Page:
Celebrations at the kickoff of the annual Lions Festival of Lights, now in its 30th year, at the Confederation Park in Calgary on Saturday, November 26, 2016.
It illuminates the long-lasting light festival, unless society can get along with the city.
President Otto Silzer from the Lions Festival of Lights Society sent a letter to Area Coun. Sean Chu and Mayor Naheed Nenshi on Friday say after 32 years of seasonal lighting at Confederation Park, they close the store.
"I think it would be a devastation for Calgary because many people like the light screen and it's free. No matter what financial status you have, you can come out there and you can enjoy those lights," Silzer said on Saturday.
"The whole problem is access."
He said according to a new agreement with the Confederation Park Golf Course that they would have no choice but to set up the light screen after November 7 because of late-season golfers and demolish on March 7 when the course reopens.
Silzer said both deadlines are unreasonable.
With uncertain winter weather and the need to accommodate volunteer plans, he said they would not have enough time to produce the light spectrum.
And the early deadline for unpacking the lights can cause problems because they cannot remove screens that are frozen in the ground.
The long-standing conflict with the city staff would cease to be a partnership over three decades.
"1987, just before the Olympics, the City Council approved this festival of light on a handshake. We have been operating on that special handshake since," said Silzer, who added that hundreds of volunteers and Calgary families would be disappointed with their permanent cancellation.
Coun. Sean Chu said he was shocked when he received the letter.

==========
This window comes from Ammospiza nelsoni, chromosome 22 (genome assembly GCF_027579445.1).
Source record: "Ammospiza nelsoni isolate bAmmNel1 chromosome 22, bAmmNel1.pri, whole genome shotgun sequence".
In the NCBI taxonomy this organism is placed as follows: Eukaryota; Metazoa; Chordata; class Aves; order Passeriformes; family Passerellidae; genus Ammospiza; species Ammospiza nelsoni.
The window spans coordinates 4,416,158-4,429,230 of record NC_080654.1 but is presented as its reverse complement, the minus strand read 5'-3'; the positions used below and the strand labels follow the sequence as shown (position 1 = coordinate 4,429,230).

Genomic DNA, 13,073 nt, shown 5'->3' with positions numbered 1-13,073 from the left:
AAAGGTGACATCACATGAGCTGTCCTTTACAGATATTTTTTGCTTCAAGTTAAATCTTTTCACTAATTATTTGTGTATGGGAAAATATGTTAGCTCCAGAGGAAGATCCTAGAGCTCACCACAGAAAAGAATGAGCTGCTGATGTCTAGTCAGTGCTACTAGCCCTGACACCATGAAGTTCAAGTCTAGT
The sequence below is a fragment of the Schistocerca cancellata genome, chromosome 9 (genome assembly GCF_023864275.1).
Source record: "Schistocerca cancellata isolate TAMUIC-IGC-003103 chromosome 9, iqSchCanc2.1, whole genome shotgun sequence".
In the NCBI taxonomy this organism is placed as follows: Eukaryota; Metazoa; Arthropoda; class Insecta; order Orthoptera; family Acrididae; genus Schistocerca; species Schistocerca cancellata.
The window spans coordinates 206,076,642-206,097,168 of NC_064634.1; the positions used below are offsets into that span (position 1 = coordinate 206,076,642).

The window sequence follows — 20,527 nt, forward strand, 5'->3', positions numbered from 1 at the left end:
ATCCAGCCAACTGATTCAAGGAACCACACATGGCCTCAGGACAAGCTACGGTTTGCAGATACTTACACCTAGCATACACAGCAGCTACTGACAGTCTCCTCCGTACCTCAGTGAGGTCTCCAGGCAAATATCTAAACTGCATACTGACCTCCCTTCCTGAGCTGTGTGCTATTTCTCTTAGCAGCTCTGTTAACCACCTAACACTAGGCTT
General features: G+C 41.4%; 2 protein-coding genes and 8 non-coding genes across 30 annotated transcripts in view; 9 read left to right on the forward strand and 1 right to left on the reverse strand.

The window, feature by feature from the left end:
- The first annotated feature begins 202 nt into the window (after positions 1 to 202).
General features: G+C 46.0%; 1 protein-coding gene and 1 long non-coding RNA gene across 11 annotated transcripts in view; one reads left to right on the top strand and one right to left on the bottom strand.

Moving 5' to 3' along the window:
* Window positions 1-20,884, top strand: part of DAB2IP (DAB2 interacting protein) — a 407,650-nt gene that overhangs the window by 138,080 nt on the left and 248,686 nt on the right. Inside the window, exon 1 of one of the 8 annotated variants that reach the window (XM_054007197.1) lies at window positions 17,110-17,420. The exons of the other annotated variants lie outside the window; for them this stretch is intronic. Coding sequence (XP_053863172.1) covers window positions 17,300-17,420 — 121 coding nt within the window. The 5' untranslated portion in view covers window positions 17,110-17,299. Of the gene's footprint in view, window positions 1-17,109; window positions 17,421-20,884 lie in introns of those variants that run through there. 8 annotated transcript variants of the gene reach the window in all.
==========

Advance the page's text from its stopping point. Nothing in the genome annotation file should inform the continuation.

"My reaction was" what the hedge is going on? "But after that I thought there are always two sides to a story," he said.
After coming out to the city administration, the city council said the city had requested a map of the power lines and was concerned about safety.
Chu said the city was also surprised by the decision of society.
"I think they pulled the trigger a little too early. When I talked to the city I specifically asked them if it would be interrupted and they said no," he said.
"Everything can always work out. As you know, the city's wheels go slow and I've talked up many times and say things need to go faster. But in terms of safety, the city should make a short cut? Personally, I don't think so."
Silzer met the city just before the weekend and will meet them again next Friday. He said it was an overview that the maps had not been left yet and will give them to the city when they meet next.
While both organizations want to agree to keep the festival going, Silzer said that they will not cope with their requirements.
"Something or something they want us to solve the problem," he says, but "if they don't change, it's still a no. It doesn't matter what (they) say, it's a no-go. "